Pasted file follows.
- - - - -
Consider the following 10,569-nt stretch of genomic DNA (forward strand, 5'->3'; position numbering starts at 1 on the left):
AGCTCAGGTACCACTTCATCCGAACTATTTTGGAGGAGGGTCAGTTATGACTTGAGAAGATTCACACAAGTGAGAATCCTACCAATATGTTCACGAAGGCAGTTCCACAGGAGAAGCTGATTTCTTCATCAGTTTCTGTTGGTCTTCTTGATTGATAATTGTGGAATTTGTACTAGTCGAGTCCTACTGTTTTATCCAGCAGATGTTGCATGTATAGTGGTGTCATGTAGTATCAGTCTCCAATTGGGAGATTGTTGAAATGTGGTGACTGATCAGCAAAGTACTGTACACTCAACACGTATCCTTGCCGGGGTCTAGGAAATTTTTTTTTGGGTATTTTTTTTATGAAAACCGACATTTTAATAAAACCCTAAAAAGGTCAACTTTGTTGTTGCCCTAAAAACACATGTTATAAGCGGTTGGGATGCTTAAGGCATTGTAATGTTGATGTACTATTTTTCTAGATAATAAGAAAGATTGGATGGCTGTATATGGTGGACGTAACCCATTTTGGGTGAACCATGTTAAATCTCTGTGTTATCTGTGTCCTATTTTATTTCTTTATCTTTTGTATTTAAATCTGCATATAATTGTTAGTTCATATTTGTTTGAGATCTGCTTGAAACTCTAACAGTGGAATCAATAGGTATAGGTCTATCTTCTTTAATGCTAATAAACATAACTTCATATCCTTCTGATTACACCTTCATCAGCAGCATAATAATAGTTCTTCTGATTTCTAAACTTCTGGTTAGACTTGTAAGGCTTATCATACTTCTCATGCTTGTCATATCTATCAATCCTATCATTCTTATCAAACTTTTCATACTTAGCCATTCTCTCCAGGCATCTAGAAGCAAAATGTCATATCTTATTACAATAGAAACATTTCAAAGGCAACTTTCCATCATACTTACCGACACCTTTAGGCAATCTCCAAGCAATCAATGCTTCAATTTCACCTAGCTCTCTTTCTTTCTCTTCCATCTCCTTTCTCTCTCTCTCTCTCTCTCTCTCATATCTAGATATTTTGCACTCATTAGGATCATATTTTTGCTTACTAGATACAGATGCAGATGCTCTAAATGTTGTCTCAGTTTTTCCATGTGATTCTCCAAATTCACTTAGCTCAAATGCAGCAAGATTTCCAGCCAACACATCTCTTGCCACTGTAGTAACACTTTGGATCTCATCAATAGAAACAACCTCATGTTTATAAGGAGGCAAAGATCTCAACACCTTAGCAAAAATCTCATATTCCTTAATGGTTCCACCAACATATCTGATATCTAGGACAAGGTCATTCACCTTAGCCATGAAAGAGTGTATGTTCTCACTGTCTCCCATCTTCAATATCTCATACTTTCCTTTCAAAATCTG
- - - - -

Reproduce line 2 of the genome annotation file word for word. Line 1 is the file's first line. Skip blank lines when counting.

AGCTCAGGTACCACTTCATCCGAACTATTTTGGAGGAGGGTCAGTTATGACTTGAGAAGATTCACACAAGTGAGAATCCTACCAATATGTTCACGAAGGCAGTTCCACAGGAGAAGCTGATTTCTTCATCAGTTTCTGTTGGTCTTCTTGATTGATAATTGTGGAATTTGTACTAGTCGAGTCCTACTGTTTTATCCAGCAGATGTTGCATGTATAGTGGTGTCATGTAGTATCAGTCTCCAATTGGGAGATTGTTGAAATGTGGTGACTGATCAGCAAAGTACTGTACACTCAACACGTATCCTTGCCGGGGTCTAGGAAATTTTTTTTTGGGTATTTTTTTTATGAAAACCGACATTTTAATAAAACCCTAAAAAGGTCAACTTTGTTGTTGCCCTAAAAACACATGTTATAAGCGGTTGGGATGCTTAAGGCATTGTAATGTTGATGTACTATTTTTCTAGATAATAAGAAAGATTGGATGGCTGTATATGGTGGACGTAACCCATTTTGGGTGAACCATGTTAAATCTCTGTGTTATCTGTGTCCTATTTTATTTCTTTATCTTTTGTATTTAAATCTGCATATAATTGTTAGTTCATATTTGTTTGAGATCTGCTTGAAACTCTAACAGTGGAATCAATAGGTATAGGTCTATCTTCTTTAATGCTAATAAACATAACTTCATATCCTTCTGATTACACCTTCATCAGCAGCATAATAATAGTTCTTCTGATTTCTAAACTTCTGGTTAGACTTGTAAGGCTTATCATACTTCTCATGCTTGTCATATCTATCAATCCTATCATTCTTATCAAACTTTTCATACTTAGCCATTCTCTCCAGGCATCTAGAAGCAAAATGTCATATCTTATTACAATAGAAACATTTCAAAGGCAACTTTCCATCATACTTACCGACACCTTTAGGCAATCTCCAAGCAATCAATGCTTCAATTTCACCTAGCTCTCTTTCTTTCTCTTCCATCTCCTTTCTCTCTCTCTCTCTCTCTCTCTCATATCTAGATATTTTGCACTCATTAGGATCATATTTTTGCTTACTAGATACAGATGCAGATGCTCTAAATGTTGTCTCAGTTTTTCCATGTGATTCTCCAAATTCACTTAGCTCAAATGCAGCAAGATTTCCAGCCAACACATCTCTTGCCACTGTAGTAACACTTTGGATCTCATCAATAGAAACAACCTCATGTTTATAAGGAGGCAAAGATCTCAACACCTTAGCAAAAATCTCATATTCCTTAATGGTTCCACCAACATATCTGATATCTAGGACAAGGTCATTCACCTTAGCCATGAAAGAGTGTATGTTCTCACTGTCTCCCATCTTCAATATCTCATACTTTCCTTTCAAAATCTG